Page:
While I cannot recall exactly when I first heard of Kouign Amann, I knew that when I came across them again this week that I had to finally make them. The photos not only left me drooling as only a pastry chef could, they intrigued me as well. So many flaky layers of dough and sugar…As with most other baked items that call for a laminated dough, kouign amann got pushed to the back burner where it languished on my bucket list of things I wanted to learn how to make. Then, while passing time and flipping through my twitter feed, I saw a link to an easy version and immediately clicked on it. The link took me to the wonderful website of Irvin Lin, Eat the Love and his beautiful photo tutorial on kouign amann. After reading through the post and taking a quick inventory of pantry, I knew this would be my entertainment for the day.
Read through the tutorial and you will learn how Irvin came to this recipe; after taking a class on laminated doughs, he developed this recipe in order to simplify the process. He also did something I frequently do, he turned to a book written by Nick Malgieri. In Nick’s The Modern Baker, there is a kouign amann recipe that consists of a simpler method for laminating dough. However, Irvin simplified it even further by using what is commonly referred to as a blitz method. While not exactly a new method, it is also not the most common shortcut for making a laminated dough but for the novice, it is a game changer. Even so, with a little investigating, you will find this method being used by professionals too. Two such examples I have come across are in a danish dough recipe from Baking with Julia contributed to the book by Beatrice Ojakangas and in a puff pastry recipe from Dessert Circus by Jacques Torres. Both books were released in the late 1990’s, so as you can see, this quick mixing method has been around for years. To take advantage of this shortcut, you will make a loose dough with large pieces of cold fat throughout. The dough is then given a series of folds and turns and if done properly, it does a great job of simulating the traditional method of folding in a block of butter to make an extremely forgiving and nearly foolproof dough.
What I really loved about the tutorial was the information Irvin gives. He tells you to brush away as much of the flour as possible and you really must take his advice. Invest in a natural bristle brush and keep it in your workspace for just this purpose. If you leave the flour behind, it will form a barrier between the layers of dough and rather than have a thick series of flaky layers you will have three thin and rather distinct layers which are more crispy than flaky.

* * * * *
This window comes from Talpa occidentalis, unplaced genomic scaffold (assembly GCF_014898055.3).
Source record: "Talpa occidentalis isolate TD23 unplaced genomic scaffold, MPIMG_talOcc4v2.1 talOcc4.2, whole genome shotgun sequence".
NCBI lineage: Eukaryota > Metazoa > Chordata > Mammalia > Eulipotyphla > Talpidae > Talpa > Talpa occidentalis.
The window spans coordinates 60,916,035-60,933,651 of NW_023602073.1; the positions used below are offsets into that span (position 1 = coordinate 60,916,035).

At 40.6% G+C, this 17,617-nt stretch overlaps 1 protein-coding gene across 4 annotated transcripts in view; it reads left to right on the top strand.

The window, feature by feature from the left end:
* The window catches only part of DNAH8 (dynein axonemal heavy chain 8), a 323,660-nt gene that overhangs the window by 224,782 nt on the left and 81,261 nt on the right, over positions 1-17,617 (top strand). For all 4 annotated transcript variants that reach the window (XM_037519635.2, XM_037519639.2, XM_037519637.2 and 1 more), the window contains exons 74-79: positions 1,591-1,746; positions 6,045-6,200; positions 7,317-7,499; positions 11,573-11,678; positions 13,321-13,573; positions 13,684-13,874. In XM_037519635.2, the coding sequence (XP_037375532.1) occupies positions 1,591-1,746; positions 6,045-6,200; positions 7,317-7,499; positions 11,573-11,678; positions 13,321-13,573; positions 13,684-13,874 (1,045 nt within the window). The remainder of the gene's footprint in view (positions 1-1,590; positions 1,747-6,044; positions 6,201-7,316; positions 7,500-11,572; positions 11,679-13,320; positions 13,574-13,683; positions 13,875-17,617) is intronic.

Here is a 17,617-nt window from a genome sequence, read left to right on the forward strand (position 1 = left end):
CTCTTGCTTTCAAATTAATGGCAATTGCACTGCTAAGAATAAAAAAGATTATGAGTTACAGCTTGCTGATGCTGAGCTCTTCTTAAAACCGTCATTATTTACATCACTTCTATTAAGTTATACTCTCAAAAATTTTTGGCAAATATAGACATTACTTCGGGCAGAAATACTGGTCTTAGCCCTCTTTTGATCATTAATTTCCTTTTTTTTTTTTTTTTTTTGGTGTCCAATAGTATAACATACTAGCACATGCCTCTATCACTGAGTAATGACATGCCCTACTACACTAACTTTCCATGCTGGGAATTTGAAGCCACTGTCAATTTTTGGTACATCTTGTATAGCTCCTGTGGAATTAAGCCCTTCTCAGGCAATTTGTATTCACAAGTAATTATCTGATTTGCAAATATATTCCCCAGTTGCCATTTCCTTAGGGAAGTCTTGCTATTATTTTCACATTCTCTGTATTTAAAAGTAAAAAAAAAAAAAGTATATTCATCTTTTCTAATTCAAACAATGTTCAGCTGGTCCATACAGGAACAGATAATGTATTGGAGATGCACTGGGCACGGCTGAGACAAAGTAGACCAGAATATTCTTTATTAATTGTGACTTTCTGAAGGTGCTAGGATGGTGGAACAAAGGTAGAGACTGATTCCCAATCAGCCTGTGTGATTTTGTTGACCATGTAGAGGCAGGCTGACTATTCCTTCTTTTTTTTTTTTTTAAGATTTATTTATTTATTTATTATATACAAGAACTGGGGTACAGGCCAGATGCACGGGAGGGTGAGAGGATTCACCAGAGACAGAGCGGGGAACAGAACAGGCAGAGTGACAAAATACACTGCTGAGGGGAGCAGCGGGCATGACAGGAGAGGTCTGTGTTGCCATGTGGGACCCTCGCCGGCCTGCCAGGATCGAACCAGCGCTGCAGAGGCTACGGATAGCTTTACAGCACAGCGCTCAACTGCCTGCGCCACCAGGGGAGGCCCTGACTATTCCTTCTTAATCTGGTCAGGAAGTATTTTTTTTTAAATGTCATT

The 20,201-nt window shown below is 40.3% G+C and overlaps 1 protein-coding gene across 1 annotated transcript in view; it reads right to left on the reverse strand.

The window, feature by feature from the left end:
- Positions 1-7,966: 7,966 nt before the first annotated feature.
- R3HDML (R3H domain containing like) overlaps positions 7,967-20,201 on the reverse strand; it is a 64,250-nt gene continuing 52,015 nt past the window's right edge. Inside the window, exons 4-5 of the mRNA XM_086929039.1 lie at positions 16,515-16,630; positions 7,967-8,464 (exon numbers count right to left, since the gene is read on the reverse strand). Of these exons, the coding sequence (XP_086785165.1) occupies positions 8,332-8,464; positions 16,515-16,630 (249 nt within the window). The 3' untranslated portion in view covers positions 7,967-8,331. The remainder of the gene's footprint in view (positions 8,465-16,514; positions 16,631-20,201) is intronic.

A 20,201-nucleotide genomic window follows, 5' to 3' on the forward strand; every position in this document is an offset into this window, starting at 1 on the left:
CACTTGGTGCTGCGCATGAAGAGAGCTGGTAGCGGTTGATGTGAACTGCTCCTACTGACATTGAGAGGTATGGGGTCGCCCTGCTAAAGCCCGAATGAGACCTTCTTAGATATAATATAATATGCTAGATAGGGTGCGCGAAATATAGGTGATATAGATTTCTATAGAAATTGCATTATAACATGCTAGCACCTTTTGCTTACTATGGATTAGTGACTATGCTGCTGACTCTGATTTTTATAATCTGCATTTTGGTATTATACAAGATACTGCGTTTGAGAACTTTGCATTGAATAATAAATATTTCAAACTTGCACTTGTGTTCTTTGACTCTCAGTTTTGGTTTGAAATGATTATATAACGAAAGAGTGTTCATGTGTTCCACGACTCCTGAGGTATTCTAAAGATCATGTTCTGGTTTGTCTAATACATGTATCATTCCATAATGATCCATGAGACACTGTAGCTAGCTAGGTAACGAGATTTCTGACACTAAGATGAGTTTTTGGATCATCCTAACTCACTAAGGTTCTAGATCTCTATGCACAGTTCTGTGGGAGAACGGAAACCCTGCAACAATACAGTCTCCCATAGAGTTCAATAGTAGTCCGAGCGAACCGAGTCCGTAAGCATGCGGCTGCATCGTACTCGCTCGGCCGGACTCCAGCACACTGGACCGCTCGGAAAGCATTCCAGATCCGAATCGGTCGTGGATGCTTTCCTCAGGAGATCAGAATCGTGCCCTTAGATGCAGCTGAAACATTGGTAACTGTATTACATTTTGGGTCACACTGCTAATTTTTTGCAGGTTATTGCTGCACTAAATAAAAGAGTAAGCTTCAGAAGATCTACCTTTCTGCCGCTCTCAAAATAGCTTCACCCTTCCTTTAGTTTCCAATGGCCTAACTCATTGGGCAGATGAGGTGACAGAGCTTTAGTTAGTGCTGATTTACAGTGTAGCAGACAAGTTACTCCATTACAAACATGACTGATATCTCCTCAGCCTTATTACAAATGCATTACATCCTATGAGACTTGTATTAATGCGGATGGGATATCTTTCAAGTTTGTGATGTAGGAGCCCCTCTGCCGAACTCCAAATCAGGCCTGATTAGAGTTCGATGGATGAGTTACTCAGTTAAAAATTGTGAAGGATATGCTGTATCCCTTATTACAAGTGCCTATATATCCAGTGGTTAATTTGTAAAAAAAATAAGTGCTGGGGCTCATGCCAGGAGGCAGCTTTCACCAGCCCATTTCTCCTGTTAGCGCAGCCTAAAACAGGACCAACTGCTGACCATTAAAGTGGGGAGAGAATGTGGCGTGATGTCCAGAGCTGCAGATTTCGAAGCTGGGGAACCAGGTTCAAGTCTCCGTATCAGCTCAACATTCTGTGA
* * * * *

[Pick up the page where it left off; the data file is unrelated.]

This is the blitz method at its finest! By eliminating the traditional method of rolling the dough out, folding it up like a book and repeating 3-6 times, you fold the dough in thirds and roll it up. Although a bit crude looking, that is actually a lot of layers of fat chunks and dough which will become many flaky layers in the oven. This step alone is enough to make me want to hug Irvin and I am a professional pastry chef!!!
The prepared dough is given a rest in the fridge and then covered in sugar, rolled, folded and rolled again in more sugar before being cut and placed into pans to rise until it is time to be baked.
The worst part about moving is figuring out which box your stuff is in. I still cannot find my small muffin pans and the one I chose has only 9 cups in it-some day I need to figure out why that pan only has 9 cups. To bake off the rest of the pastries, I chose little brioche pans. Can I just say that unless you want to have a hard time getting them out of the little pans, do not do this. They gave them the perfect shape but they were so hard to get out of the pan!
Can you see the layers? And the sugar?
And here they are, hot out of the oven. It was so hard to wait. Heed the warning, get them out of the cups before they cool off or they will stick. If this happens, put them back into the hot oven for 2-3 minutes to warm the sugar and they will lift out of the cups.
They are every bit of richness that the photo suggests, try them with a cup of hot, dark coffee or strong tea and if you like, do as my husband did, dunk, dunk and dunk some more…
That crust on the top-pure sugary goodness! Thanks to Irvin Lin for teaching this old girl something new. For the complete recipe and tutorial, be sure to visit his website by following this link.